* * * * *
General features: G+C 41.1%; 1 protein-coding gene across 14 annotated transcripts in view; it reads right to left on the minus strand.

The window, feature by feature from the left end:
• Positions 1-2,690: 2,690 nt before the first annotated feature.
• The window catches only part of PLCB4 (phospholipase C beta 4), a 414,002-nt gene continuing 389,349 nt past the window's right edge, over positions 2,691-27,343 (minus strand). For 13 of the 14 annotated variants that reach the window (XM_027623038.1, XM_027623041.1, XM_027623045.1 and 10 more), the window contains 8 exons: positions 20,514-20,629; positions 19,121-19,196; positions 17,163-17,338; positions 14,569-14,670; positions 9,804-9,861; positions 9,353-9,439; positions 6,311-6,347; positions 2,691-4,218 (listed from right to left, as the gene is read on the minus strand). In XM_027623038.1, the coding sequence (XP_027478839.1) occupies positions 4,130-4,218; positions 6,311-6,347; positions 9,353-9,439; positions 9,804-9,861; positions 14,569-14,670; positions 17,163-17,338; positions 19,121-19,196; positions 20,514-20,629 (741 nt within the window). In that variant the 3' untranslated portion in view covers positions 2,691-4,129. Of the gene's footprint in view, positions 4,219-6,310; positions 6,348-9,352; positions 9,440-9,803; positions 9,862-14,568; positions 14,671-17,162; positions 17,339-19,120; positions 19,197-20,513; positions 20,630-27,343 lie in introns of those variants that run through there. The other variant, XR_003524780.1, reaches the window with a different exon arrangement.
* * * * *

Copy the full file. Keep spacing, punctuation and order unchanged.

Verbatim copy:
General features: G+C 41.1%; 1 protein-coding gene across 14 annotated transcripts in view; it reads right to left on the minus strand.

The window, feature by feature from the left end:
• Positions 1-2,690: 2,690 nt before the first annotated feature.
• The window catches only part of PLCB4 (phospholipase C beta 4), a 414,002-nt gene continuing 389,349 nt past the window's right edge, over positions 2,691-27,343 (minus strand). For 13 of the 14 annotated variants that reach the window (XM_027623038.1, XM_027623041.1, XM_027623045.1 and 10 more), the window contains 8 exons: positions 20,514-20,629; positions 19,121-19,196; positions 17,163-17,338; positions 14,569-14,670; positions 9,804-9,861; positions 9,353-9,439; positions 6,311-6,347; positions 2,691-4,218 (listed from right to left, as the gene is read on the minus strand). In XM_027623038.1, the coding sequence (XP_027478839.1) occupies positions 4,130-4,218; positions 6,311-6,347; positions 9,353-9,439; positions 9,804-9,861; positions 14,569-14,670; positions 17,163-17,338; positions 19,121-19,196; positions 20,514-20,629 (741 nt within the window). In that variant the 3' untranslated portion in view covers positions 2,691-4,129. Of the gene's footprint in view, positions 4,219-6,310; positions 6,348-9,352; positions 9,440-9,803; positions 9,862-14,568; positions 14,671-17,162; positions 17,339-19,120; positions 19,197-20,513; positions 20,630-27,343 lie in introns of those variants that run through there. The other variant, XR_003524780.1, reaches the window with a different exon arrangement.